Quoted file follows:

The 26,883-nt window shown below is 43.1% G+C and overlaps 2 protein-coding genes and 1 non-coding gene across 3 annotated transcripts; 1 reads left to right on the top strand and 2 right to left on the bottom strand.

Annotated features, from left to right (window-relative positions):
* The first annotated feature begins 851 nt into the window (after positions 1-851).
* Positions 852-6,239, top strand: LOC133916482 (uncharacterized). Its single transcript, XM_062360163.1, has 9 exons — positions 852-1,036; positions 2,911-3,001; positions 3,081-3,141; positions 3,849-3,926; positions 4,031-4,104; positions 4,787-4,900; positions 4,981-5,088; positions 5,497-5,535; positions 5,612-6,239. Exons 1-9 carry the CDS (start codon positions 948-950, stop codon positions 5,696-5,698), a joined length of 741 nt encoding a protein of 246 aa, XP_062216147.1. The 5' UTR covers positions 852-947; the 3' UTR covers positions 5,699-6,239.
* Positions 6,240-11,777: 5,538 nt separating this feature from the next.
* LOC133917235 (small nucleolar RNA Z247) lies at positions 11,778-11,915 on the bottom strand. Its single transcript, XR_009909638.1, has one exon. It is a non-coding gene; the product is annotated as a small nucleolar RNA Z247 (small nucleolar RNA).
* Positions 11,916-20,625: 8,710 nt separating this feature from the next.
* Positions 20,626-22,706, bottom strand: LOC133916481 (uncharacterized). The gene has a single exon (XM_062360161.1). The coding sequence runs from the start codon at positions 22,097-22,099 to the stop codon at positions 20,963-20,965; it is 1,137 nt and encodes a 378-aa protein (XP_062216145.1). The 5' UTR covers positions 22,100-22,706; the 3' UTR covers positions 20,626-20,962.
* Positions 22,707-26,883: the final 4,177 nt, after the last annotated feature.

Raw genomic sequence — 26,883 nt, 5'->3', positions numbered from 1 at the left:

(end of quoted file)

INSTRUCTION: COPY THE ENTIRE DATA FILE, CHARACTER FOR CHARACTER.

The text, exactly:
The 26,883-nt window shown below is 43.1% G+C and overlaps 2 protein-coding genes and 1 non-coding gene across 3 annotated transcripts; 1 reads left to right on the top strand and 2 right to left on the bottom strand.

Annotated features, from left to right (window-relative positions):
* The first annotated feature begins 851 nt into the window (after positions 1-851).
* Positions 852-6,239, top strand: LOC133916482 (uncharacterized). Its single transcript, XM_062360163.1, has 9 exons — positions 852-1,036; positions 2,911-3,001; positions 3,081-3,141; positions 3,849-3,926; positions 4,031-4,104; positions 4,787-4,900; positions 4,981-5,088; positions 5,497-5,535; positions 5,612-6,239. Exons 1-9 carry the CDS (start codon positions 948-950, stop codon positions 5,696-5,698), a joined length of 741 nt encoding a protein of 246 aa, XP_062216147.1. The 5' UTR covers positions 852-947; the 3' UTR covers positions 5,699-6,239.
* Positions 6,240-11,777: 5,538 nt separating this feature from the next.
* LOC133917235 (small nucleolar RNA Z247) lies at positions 11,778-11,915 on the bottom strand. Its single transcript, XR_009909638.1, has one exon. It is a non-coding gene; the product is annotated as a small nucleolar RNA Z247 (small nucleolar RNA).
* Positions 11,916-20,625: 8,710 nt separating this feature from the next.
* Positions 20,626-22,706, bottom strand: LOC133916481 (uncharacterized). The gene has a single exon (XM_062360161.1). The coding sequence runs from the start codon at positions 22,097-22,099 to the stop codon at positions 20,963-20,965; it is 1,137 nt and encodes a 378-aa protein (XP_062216145.1). The 5' UTR covers positions 22,100-22,706; the 3' UTR covers positions 20,626-20,962.
* Positions 22,707-26,883: the final 4,177 nt, after the last annotated feature.

Raw genomic sequence — 26,883 nt, 5'->3', positions numbered from 1 at the left: